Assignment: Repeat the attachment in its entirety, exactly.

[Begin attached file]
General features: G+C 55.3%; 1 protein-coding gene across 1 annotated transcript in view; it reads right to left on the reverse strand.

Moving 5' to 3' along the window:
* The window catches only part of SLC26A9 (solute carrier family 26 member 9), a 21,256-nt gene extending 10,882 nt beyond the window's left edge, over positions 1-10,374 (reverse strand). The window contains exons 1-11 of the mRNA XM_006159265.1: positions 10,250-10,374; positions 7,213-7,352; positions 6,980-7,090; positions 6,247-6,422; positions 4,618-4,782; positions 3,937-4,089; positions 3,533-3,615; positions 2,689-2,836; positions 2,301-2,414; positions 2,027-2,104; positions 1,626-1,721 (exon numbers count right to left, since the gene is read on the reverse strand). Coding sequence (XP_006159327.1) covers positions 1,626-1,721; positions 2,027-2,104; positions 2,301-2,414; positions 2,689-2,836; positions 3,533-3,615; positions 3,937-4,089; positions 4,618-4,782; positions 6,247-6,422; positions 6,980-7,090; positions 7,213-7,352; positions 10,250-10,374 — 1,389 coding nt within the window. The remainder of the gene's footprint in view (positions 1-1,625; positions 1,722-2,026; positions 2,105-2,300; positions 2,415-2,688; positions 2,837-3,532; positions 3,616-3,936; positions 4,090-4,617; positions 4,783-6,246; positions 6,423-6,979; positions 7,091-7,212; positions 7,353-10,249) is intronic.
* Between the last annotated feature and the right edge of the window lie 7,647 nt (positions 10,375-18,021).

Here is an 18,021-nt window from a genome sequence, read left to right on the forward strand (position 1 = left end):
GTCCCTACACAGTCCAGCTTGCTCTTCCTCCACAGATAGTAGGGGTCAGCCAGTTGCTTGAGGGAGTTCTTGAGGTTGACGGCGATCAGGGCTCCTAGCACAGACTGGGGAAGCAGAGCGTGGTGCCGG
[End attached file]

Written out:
General features: G+C 55.3%; 1 protein-coding gene across 1 annotated transcript in view; it reads right to left on the reverse strand.

Moving 5' to 3' along the window:
* The window catches only part of SLC26A9 (solute carrier family 26 member 9), a 21,256-nt gene extending 10,882 nt beyond the window's left edge, over positions 1-10,374 (reverse strand). The window contains exons 1-11 of the mRNA XM_006159265.1: positions 10,250-10,374; positions 7,213-7,352; positions 6,980-7,090; positions 6,247-6,422; positions 4,618-4,782; positions 3,937-4,089; positions 3,533-3,615; positions 2,689-2,836; positions 2,301-2,414; positions 2,027-2,104; positions 1,626-1,721 (exon numbers count right to left, since the gene is read on the reverse strand). Coding sequence (XP_006159327.1) covers positions 1,626-1,721; positions 2,027-2,104; positions 2,301-2,414; positions 2,689-2,836; positions 3,533-3,615; positions 3,937-4,089; positions 4,618-4,782; positions 6,247-6,422; positions 6,980-7,090; positions 7,213-7,352; positions 10,250-10,374 — 1,389 coding nt within the window. The remainder of the gene's footprint in view (positions 1-1,625; positions 1,722-2,026; positions 2,105-2,300; positions 2,415-2,688; positions 2,837-3,532; positions 3,616-3,936; positions 4,090-4,617; positions 4,783-6,246; positions 6,423-6,979; positions 7,091-7,212; positions 7,353-10,249) is intronic.
* Between the last annotated feature and the right edge of the window lie 7,647 nt (positions 10,375-18,021).

Here is an 18,021-nt window from a genome sequence, read left to right on the forward strand (position 1 = left end):
GTCCCTACACAGTCCAGCTTGCTCTTCCTCCACAGATAGTAGGGGTCAGCCAGTTGCTTGAGGGAGTTCTTGAGGTTGACGGCGATCAGGGCTCCTAGCACAGACTGGGGAAGCAGAGCGTGGTGCCGG